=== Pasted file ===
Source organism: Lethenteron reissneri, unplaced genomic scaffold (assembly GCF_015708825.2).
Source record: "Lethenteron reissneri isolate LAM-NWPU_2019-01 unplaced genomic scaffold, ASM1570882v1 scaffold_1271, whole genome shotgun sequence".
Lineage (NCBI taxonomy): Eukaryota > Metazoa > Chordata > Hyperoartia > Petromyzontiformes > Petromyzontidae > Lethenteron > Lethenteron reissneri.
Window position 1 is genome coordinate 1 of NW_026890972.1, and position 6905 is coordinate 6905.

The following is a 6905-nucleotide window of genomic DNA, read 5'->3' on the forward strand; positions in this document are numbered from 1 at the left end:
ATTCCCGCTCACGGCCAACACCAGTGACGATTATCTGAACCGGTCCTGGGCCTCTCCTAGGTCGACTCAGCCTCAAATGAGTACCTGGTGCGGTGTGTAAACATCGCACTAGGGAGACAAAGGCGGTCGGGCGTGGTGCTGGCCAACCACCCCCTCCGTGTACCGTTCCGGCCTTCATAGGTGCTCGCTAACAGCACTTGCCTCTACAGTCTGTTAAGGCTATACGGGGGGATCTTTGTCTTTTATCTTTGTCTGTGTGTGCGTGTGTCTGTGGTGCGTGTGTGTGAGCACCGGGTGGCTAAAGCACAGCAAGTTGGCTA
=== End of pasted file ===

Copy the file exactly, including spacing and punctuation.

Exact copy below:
Source organism: Lethenteron reissneri, unplaced genomic scaffold (assembly GCF_015708825.2).
Source record: "Lethenteron reissneri isolate LAM-NWPU_2019-01 unplaced genomic scaffold, ASM1570882v1 scaffold_1271, whole genome shotgun sequence".
Lineage (NCBI taxonomy): Eukaryota > Metazoa > Chordata > Hyperoartia > Petromyzontiformes > Petromyzontidae > Lethenteron > Lethenteron reissneri.
Window position 1 is genome coordinate 1 of NW_026890972.1, and position 6905 is coordinate 6905.

The following is a 6905-nucleotide window of genomic DNA, read 5'->3' on the forward strand; positions in this document are numbered from 1 at the left end:
ATTCCCGCTCACGGCCAACACCAGTGACGATTATCTGAACCGGTCCTGGGCCTCTCCTAGGTCGACTCAGCCTCAAATGAGTACCTGGTGCGGTGTGTAAACATCGCACTAGGGAGACAAAGGCGGTCGGGCGTGGTGCTGGCCAACCACCCCCTCCGTGTACCGTTCCGGCCTTCATAGGTGCTCGCTAACAGCACTTGCCTCTACAGTCTGTTAAGGCTATACGGGGGGATCTTTGTCTTTTATCTTTGTCTGTGTGTGCGTGTGTCTGTGGTGCGTGTGTGTGAGCACCGGGTGGCTAAAGCACAGCAAGTTGGCTA